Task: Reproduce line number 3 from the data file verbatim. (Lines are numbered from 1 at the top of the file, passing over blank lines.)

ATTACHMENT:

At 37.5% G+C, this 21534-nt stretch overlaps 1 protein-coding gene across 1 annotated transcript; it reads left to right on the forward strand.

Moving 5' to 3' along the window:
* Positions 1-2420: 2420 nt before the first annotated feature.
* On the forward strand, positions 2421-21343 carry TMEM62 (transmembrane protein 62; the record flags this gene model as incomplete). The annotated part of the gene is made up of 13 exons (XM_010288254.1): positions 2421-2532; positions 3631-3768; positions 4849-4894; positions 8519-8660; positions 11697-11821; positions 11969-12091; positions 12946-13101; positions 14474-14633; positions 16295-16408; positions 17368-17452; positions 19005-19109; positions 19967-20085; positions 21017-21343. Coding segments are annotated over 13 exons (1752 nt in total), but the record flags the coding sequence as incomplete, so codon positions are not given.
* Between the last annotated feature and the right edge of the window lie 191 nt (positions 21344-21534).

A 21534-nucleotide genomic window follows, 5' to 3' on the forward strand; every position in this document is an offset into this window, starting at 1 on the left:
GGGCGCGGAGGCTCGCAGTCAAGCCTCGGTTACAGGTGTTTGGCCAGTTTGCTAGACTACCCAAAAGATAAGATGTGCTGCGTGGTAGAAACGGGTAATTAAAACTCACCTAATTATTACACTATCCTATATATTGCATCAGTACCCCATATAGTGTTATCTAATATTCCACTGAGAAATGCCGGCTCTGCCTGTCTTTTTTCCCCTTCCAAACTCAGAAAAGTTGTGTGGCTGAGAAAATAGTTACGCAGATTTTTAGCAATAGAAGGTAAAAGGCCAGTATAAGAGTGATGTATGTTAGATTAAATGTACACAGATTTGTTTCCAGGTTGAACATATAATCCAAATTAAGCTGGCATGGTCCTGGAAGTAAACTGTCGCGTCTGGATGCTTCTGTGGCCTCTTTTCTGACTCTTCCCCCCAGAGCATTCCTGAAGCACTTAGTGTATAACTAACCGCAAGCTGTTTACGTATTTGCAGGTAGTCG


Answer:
* Positions 1-2420: 2420 nt before the first annotated feature.